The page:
The YP Foundation has organised a 2-day conclave for 170 young people from 17 states to engage with policymakers and other relevant stakeholders on issues of adolescent health, gender and well-being. The event was culminated in the instituting and inauguration of a national youth-led policy working group on adolescent health.
Panel Discussion at Conclave held by YP Foundation
The panelists include Dr. Ajay Khera, Public Health Specialist and Deputy Commissioner at Ministry of Health & Family Welfare Government of India, Dr. Gautam Kr Singh (State Program Officer, Adolescent Health, Dept of Health and Family Welfare, Govt. of Delhi), Dr. Saroj Bala Yadav, Head of Education in Social Sciences and Humanities, NCERT, Dr. Jaya J (Program Specialist, Adolescent and Youth, UNFPA India), Dr. Aparajita Gogoi, Executive Director, Centre for Catalyzing Change, Shailendra Sharma, Principal Advisor, Directorate of Education, and Govt. of Delhi
The Conclave brought together youth, government, technical agencies and civil society stakeholders on an equal-footing platform to effectuate a range of focused multi-stakeholder discussions towards affecting youth-informed programming and policy.
According to Manak Matiyani Executive Director The YP Foundation – Conclaves like this are important because they break this idea that young people don’t have expertise, or can’t understand policies and point out the gaps. The experience of having senior organisations and officials in a room listening to adolescents and young people and being held accountable by them doesn’t come very often, but has been very powerful and goes a long way to ensure voices from the ground influence decisions at the top.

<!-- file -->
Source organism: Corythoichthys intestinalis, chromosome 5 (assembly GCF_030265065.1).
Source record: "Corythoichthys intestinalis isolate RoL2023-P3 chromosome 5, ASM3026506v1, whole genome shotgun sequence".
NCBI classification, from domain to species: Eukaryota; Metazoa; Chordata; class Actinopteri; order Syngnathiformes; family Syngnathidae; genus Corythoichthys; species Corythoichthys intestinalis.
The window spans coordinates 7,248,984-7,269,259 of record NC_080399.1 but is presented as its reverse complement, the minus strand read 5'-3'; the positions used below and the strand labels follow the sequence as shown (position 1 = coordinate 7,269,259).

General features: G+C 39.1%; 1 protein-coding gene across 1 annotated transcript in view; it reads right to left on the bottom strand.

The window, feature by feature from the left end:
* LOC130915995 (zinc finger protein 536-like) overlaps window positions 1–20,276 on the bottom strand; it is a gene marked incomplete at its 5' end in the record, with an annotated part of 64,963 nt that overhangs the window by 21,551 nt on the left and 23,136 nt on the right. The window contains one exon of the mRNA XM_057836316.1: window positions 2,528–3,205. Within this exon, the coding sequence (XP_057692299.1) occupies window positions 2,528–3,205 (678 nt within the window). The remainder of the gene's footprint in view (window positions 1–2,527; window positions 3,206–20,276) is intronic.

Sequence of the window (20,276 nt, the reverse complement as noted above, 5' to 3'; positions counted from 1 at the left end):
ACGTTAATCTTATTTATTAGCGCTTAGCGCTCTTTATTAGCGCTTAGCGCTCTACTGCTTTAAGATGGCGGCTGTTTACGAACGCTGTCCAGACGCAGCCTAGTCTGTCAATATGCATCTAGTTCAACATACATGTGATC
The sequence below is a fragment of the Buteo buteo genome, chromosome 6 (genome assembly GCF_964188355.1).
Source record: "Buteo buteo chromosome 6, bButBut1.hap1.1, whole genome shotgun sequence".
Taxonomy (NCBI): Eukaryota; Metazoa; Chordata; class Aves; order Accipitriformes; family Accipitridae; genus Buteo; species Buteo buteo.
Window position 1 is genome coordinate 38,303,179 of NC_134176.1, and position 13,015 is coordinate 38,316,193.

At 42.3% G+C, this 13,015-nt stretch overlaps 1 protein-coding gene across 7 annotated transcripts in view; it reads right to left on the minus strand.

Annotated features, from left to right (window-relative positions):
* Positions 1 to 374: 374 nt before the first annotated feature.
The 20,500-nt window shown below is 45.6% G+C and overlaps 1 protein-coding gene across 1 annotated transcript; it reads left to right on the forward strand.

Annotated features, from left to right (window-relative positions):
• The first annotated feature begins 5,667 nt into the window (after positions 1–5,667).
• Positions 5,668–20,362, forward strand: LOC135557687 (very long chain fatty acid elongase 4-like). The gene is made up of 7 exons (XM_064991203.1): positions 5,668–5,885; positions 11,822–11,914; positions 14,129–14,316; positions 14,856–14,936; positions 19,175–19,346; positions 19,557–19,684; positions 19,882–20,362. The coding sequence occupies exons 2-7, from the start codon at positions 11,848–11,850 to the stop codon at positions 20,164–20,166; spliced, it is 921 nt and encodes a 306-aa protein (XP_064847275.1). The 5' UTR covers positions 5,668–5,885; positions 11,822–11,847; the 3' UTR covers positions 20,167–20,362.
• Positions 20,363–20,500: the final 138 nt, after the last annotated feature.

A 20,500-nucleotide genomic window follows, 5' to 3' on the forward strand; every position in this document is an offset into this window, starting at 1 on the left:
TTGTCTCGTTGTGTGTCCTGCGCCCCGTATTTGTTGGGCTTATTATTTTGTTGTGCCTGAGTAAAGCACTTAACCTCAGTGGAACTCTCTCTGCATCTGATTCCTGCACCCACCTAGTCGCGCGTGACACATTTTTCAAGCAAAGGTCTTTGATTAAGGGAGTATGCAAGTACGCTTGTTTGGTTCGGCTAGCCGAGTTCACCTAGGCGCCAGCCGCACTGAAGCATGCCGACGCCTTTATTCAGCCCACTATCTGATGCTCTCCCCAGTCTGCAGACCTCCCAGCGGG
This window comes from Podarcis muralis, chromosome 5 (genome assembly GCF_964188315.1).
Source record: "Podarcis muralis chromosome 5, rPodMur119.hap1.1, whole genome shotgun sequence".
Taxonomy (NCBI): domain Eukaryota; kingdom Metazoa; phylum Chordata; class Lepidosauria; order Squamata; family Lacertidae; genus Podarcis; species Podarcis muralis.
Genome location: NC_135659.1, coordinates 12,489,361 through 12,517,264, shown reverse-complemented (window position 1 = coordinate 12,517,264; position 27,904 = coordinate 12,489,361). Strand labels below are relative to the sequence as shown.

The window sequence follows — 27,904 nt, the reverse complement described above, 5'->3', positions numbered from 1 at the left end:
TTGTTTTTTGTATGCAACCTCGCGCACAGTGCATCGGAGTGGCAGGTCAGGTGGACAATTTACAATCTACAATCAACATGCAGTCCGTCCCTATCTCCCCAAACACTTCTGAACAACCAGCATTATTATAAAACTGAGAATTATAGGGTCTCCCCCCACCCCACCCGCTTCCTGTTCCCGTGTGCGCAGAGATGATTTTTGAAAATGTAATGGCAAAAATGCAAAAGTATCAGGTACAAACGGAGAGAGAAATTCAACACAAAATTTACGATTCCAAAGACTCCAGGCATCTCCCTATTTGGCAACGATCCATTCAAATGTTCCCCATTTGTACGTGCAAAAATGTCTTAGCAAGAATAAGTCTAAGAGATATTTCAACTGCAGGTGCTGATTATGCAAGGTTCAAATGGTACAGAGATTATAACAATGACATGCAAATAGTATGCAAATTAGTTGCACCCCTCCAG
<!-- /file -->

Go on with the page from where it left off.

As per Manasa Priya Vasudevan Programme Manager, KYBKYR The YP Foundation – It was exhilarating to see young people across 17 states to come together and determine their own health priorities. It was even more rewarding to see them engage in direct dialogue and advocate for their own Rights and Wellbeing with high level policy makers and other stakeholders from the sector. However, the launch of the youth-led policy working group on young people’s health was definitely the most significant and momentous for all of us. We are excited to see how the group grows and shapes a more sustainable future for all young people.
TYPF is a youth-led and youth run organization which was formed with the hope of bringing together young people from across the country to build a stronger understanding of Human Rights. TYPF builds young people’s feminist and human rights perspectives on social issues and connects them with opportunities to lead and create on the ground impact on relevant issues and enables them to address systemic gaps through public and policy advocacy based on their experiences. In the last 16 years, TYPF has reached out to 5,00,000 adolescents and youth to set up over 300 projects in 18 states of India.
At the local level, TYPF works with young people and other stakeholders to create an enabling environment that enhances young people’s access to information and services that impact their citizenship and rights. At the national and international level leverages forums to amplify the voices as well as experiences of young people towards shaping policies and legislation so that they can better address young people’s realities. Most importantly, TYPF advocates for the systematic and meaningful involvement of youth across all levels of programming and policy.